Sicily is one of the most popular destinations for tourists and travelers of all kinds. Every year, millions of people from all around the world choose Sicily to spend their holidays attracted by its sunny climate, breathtaking landscapes, delicious cuisine, history and architecture. Due to its central position in the Mediterranean Sea, Sicilian culture, language and habits are a result of combining uncountable civilizations that have melted together along the centuries. Greeks, Phoenixes, Romans, Arabs, Normans and Spanish they have all has their part in the country’s history. Traditions and celebrations are also the results of the melting pot of cultures and rituals.
Christmas and New Year’s Eve are two of the most important celebrations in Sicily. Christmas celebrations begin on the 8th of December, when families start decorating their homes with the Christmas tree and the Nativity. Although Christmas trees are nowadays very common among Italian and Sicilian families, the most authentic Sicilian tradition is the Nativity. The “Presepe” can be found in most homes and the vast majority of churches and squares. One of the most suggestive versions of the nativity scene on the island is the “Presepe Vivente” in which locals dress up and act like the Holy Family and many other characters. Many of these characters impersonate traditional jobs and professions that nowadays are almost completely lost. Such tradition takes place until the Epiphany mainly in small towns and villages. Two of the most beautiful ones ones are held in Custonaci and Caltabellotta.
Larger cities, such as the capital, Palermo, and the beautiful Catania also dress up with their best celebration suit. High streets and traditional markets as well as shops and restaurants are decorated with lights and sparkling decorations. Since Christmas gifts need to be bought, Sicilians go out in search of the best present for their friends and relatives. After the shopping session, thanks to the warm temperatures, Sicilians like to meet up in bars and restaurants. Some of them prefer walking around drinking a glass of wine in beautiful terraces and some others…prefer going for a “passeggiata” along the beach. Many people still remember the Christmas season of 2009 when many Sicilians and tourists had the chance to have a sunbath and get tanned on the beaches of Trapani or Agrigento. Something very typical for Sicilian people is to meet up at some friend’s place to play cards, eat dried fruits and talking over and have party until late at night.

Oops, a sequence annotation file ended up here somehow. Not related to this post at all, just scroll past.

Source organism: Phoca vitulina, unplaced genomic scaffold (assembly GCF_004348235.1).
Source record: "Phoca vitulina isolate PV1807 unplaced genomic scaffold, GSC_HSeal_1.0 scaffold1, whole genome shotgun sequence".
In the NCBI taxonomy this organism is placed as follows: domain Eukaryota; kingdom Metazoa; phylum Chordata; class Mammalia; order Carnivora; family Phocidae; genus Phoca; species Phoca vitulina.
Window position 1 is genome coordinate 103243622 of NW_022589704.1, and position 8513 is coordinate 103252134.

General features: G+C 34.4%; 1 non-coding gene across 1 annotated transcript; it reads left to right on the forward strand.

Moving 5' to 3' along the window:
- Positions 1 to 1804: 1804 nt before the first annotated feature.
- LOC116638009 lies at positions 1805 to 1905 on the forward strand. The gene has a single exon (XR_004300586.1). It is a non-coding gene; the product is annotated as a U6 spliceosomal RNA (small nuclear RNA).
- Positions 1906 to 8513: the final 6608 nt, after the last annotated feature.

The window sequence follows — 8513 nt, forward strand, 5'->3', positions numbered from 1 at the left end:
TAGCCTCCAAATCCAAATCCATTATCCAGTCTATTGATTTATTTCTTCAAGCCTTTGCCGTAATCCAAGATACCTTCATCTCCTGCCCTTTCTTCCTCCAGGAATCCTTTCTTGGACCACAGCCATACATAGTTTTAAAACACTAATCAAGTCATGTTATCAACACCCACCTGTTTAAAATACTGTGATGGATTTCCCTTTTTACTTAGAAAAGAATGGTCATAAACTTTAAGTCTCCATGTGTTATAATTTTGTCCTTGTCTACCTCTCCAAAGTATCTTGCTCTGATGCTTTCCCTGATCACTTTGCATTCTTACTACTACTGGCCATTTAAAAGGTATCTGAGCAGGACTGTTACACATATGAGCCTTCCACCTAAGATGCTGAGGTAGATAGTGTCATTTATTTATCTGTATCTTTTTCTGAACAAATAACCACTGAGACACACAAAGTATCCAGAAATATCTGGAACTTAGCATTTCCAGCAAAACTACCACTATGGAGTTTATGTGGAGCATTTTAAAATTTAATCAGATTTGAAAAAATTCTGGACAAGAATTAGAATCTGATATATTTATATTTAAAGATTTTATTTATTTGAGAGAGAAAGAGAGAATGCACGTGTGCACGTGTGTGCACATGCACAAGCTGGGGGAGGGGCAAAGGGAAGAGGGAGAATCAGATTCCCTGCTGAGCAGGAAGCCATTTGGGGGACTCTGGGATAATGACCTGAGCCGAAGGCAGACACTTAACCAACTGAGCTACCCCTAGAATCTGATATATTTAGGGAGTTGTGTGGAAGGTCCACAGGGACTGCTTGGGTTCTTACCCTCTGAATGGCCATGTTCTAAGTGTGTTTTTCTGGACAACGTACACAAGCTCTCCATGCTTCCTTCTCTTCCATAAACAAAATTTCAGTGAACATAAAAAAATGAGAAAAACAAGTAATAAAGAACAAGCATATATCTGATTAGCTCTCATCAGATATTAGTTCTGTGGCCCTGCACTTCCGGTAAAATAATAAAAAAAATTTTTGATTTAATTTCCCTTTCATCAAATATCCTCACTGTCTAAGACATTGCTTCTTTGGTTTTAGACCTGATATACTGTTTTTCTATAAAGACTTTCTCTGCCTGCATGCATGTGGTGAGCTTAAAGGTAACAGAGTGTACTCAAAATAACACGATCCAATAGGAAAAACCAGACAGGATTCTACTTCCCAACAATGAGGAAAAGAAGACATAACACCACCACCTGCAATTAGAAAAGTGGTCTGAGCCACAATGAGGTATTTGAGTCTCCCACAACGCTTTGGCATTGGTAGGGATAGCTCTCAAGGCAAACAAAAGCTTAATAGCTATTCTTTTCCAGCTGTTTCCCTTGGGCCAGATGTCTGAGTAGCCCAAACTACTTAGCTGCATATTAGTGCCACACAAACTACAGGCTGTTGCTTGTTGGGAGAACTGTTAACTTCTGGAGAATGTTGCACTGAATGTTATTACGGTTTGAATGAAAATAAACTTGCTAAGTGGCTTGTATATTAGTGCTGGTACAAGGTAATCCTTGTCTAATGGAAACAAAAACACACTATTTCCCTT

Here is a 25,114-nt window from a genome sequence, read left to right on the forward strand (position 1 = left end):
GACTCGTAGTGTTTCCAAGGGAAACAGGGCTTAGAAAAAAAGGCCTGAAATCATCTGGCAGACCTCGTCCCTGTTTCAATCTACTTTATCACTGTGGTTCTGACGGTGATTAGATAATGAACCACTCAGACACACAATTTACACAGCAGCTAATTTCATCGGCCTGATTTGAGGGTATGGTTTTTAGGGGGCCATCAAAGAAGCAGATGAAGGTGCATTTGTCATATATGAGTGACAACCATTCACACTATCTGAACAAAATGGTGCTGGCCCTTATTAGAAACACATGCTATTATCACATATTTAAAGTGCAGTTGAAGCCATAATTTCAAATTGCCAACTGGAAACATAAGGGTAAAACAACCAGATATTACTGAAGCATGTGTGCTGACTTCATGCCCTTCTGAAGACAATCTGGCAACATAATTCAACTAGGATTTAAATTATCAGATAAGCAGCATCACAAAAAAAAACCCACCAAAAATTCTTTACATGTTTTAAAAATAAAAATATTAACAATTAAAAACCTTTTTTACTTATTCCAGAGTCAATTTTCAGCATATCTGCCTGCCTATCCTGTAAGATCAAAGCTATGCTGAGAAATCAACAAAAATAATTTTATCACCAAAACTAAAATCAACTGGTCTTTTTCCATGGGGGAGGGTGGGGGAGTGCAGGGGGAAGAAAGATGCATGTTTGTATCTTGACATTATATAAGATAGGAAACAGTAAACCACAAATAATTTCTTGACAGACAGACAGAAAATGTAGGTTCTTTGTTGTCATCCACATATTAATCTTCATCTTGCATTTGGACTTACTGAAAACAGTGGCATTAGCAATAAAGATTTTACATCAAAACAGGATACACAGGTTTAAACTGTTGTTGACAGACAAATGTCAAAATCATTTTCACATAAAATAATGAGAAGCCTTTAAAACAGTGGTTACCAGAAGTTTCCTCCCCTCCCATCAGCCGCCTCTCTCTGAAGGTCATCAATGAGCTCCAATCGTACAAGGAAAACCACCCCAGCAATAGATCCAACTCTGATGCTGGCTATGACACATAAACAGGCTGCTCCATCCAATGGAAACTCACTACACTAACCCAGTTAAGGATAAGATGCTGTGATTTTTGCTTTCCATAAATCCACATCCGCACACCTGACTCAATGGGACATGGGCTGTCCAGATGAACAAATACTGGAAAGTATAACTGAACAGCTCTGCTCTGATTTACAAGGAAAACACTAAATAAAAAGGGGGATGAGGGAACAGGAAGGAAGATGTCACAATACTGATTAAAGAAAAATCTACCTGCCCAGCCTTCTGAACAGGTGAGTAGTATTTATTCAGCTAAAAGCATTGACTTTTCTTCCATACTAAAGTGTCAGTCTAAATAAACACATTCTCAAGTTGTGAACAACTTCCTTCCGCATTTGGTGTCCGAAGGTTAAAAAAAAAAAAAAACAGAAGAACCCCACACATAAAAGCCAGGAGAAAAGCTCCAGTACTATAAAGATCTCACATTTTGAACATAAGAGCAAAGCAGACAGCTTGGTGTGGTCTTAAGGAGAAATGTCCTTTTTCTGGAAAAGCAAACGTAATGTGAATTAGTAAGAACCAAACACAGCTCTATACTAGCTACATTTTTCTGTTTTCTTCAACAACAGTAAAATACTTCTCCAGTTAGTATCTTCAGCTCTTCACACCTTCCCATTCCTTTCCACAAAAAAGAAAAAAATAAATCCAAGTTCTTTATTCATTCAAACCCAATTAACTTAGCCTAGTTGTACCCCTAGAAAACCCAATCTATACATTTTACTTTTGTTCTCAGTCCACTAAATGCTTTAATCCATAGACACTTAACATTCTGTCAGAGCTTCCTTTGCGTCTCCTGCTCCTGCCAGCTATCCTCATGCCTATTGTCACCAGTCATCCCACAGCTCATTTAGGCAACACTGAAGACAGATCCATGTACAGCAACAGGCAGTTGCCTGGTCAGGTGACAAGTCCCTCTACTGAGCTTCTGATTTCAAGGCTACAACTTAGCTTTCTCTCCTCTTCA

Christmas holidays are very important for Sicilians because for many of them this means going back to their homeland. Many of them work in the mainland or abroad, and they come back to hug their families and friends. For this reason, every day on Christmas time represents a good chance to spend time with people they love and hardly can see during the rest of the year.
Gastronomically speaking, Sicily gives its best as the rest of the year. Banquets of legendary dimensions where any kind of cheese, meat, pasta, seafood and desserts are served are the best occasion for families to nurture their need of union and to strengthen their ties which such importance have in the Sicilian culture. Cassata, Cannoli and Torta Setteveli are the most popular desserts for which Sicilian go literally crazy. Serious eating begins on Christmas Eve after which presents are opened.
One week later it is time for the “cenone”, the big dinner to celebrate the New Year. This is the chance for every family member to show off his or her culinary abilities. What you eat is not important as long as there are copious quantities. After dinner families start playing cards until 10 minutes before midnight, when everybody starts preparing to hail the New Year after the final countdown with the opening of one or more bottles of spumante.
After midnight people meet up with friends in squares, discos and bar in order to celebrate till the next morning with music, shows and concerts. The final act of the Christmas celebrations takes place on Epiphany on 6th January, when Children wait spasmodically the arrival of La Befana, an old ugly witch-like figure who distributes sweets to children who have been good, and coal to those who have not.
This post was written by NH Hoteles employee Dario Vetrano, Central Reservations Office in Madrid.